Country of Origin: Japan, United States of America (The American variety of Akita is generally considered a separate breed by kennel clubs
Other Names: Akita ken, Akita Inu, Great Japanese Dog
Average Height: Japanese: Male 26 inches (67 cm), Female 24 inches (61 cm) American: Male 26-28 inches (67-71 cm), Females 24-26 inches (61-66 cm)
Average Lifespan: 12-15 years
Coat: There are two types of coat, the standard coat and the long coat; however the long coat is considered a fault in the show ring. Either way, they have a very thick, dense, short and soft undercoat with a stiff, straight overcoat. Regular brushing is necessary.
Colour: The American standard allows any colour or pattern but the Japanese variety is limited to red fawn, sesame, brindle and white. According the Standard, the Japanese dogs must have what is known as “Urajiro,” which simply means that the dog has white markings on the sides of the muzzle, on the cheeks, on the underside of jaw, neck, chest, body and tail and on the inside of the legs.
It is not known when exactly the Akita was domesticated, but it is clear that it is quite an old breed. The ancestor to the Akita appears in Japanese history and holds the title of the country’s oldest native dog breed. Where the dogs originally came from is also unknown but it is quite clear that the Akita shares common ancestors with the other native Japanese breeds. Modern Akita’s are developed primarily from dogs from the Honshu Island in the Akita prefecture, which is where the breed got its name.
As with many older dog breeds, the history of the Akita is a bit murky. Some sources state that they were originally bred as fighting dogs while others say they were bred for hunting. Whatever the case, the Akita has been used for both dogfighting and hunting in Japan. They were highly popular for dogfighting in the 20th century, particularly in Odate. This resulted in breedings with larger dogs such as Great Dane, English Mastiff, St. Bernard and Tosa Inu in order to create larger and more aggressive dogs. The breed was also crossbred with German Shepherds during World War 2. The government had issued an order to put down all non-military dogs and so many Akitas were bred with German Shepherd dogs in order to help preserve the bloodlines. In 1931 the Akita was officially declared a national monument and great efforts have been made in order to preserve the pure Akita bloodline.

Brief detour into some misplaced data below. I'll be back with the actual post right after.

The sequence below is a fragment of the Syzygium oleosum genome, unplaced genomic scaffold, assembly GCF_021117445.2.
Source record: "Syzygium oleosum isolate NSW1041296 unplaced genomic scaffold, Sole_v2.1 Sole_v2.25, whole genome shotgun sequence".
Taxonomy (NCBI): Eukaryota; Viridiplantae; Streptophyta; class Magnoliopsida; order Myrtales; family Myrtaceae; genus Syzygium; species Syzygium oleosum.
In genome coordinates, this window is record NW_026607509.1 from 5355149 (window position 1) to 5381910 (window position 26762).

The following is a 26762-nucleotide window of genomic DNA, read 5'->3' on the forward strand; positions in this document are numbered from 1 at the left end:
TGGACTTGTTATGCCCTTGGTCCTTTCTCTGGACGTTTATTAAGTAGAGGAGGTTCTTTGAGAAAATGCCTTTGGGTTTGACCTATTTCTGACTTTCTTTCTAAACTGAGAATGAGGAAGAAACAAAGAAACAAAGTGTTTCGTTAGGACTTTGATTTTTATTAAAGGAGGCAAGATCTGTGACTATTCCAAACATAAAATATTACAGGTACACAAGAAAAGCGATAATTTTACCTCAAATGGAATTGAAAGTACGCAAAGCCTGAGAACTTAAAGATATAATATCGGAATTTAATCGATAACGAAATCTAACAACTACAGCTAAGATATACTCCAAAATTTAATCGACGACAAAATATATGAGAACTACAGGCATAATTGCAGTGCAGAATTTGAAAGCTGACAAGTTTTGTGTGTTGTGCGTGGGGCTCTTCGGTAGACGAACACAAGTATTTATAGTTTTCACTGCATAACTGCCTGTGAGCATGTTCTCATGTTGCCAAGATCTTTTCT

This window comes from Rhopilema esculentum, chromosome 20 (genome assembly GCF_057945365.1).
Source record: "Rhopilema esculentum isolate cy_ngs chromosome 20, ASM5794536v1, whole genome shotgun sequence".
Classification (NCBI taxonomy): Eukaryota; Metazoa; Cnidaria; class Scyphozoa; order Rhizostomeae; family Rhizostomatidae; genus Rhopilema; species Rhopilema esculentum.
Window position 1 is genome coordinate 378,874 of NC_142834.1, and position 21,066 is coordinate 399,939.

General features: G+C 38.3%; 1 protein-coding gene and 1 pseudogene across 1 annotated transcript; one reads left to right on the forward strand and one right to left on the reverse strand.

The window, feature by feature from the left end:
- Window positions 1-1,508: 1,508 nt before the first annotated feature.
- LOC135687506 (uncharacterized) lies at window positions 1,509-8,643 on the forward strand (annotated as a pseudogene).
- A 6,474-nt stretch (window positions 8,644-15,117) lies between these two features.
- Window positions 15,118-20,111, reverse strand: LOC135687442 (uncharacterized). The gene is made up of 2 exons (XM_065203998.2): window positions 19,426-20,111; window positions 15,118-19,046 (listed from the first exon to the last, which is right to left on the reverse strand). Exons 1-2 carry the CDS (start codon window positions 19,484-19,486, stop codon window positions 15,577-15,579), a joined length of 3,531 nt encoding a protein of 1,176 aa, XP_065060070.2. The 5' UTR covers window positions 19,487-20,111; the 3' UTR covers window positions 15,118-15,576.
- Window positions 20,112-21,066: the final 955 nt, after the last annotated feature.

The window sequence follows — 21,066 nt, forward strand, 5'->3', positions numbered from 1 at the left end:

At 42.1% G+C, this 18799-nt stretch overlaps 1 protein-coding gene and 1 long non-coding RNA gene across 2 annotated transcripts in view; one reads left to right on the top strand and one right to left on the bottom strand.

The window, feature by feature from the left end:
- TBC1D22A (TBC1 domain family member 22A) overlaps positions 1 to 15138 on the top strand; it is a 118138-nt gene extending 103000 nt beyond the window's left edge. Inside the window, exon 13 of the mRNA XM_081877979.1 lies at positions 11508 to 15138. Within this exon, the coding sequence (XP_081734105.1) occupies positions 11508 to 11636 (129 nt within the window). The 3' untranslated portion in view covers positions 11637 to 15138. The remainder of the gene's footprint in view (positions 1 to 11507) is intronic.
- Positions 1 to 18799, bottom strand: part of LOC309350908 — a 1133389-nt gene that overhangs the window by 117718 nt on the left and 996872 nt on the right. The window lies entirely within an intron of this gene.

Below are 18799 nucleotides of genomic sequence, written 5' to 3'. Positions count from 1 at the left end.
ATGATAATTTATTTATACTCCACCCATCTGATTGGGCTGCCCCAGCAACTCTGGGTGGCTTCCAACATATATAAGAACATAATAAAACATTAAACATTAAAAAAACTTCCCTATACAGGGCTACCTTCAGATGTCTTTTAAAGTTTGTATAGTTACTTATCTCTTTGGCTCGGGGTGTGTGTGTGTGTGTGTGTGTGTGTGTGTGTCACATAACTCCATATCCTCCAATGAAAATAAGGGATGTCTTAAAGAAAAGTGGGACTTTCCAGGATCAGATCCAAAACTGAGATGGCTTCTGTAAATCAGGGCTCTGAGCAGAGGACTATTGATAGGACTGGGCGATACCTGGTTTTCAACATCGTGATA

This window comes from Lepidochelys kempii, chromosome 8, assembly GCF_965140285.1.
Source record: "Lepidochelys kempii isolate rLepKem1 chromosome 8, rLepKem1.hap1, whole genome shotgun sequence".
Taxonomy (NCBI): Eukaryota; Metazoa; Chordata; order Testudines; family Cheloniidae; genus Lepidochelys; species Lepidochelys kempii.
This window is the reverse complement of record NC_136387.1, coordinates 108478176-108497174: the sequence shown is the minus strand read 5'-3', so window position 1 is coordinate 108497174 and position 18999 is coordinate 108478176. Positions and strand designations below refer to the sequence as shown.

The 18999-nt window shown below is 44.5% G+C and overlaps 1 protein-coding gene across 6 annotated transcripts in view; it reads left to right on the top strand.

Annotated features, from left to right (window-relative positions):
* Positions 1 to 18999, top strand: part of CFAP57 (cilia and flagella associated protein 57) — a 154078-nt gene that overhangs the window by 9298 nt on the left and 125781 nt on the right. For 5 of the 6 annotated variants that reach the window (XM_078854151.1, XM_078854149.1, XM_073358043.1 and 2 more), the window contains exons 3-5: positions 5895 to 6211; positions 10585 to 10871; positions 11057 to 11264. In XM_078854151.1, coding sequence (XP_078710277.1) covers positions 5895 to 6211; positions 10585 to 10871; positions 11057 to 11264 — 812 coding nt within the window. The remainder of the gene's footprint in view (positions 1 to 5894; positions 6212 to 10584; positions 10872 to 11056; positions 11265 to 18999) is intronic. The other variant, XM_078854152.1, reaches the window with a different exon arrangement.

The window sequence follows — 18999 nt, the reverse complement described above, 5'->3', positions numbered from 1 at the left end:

It was Helen Keller who brought the first Akita into the United States. She was visiting Japan and was gifted a dog named Kamikaze-go. Many American soldiers were quite fond of the Akita as well and many brought pups back with them. Many Americans preferred the larger Akitas that had been crossed with German Shepherds etc. This allowed the Japanese fanciers to focus more on restoring the Japanese Akita style. As a result, the American Akita is generally much larger and intimidating. The American standard also allows any colours however the Japanese standard has more strict limits on colour. The AKC officially recognized the breed in 1955 and breeding stock was imported from Japan until 1974. That year the AKC decided to stop allowing the registration of Japanese imports. This decision caused the divergence in type between the American Akita and the Japanese Akita that we see today.
FCI: Group 5, Section 5 ##255 (Japanese), #344 (American)
AKC: Working Group
CKC: Group 3 – Working dogs
KC (UK): Utility
Bold, willful, loyal, courageous, alert and intelligent are all words that describe the Akita. They are generally wary of strangers but extremely affectionate and playful with their family. They are known to be aggressive towards other dogs sometimes, especially the same sex. They generally do best in a single dog household. The Akita is known to be rather mouthy, and likes to carry around toys and other household objects. They are a fairly active breed and require regular exercise. Due to their large size and sometimes ferocious nature the Akita is not recommended to a first time dog owner.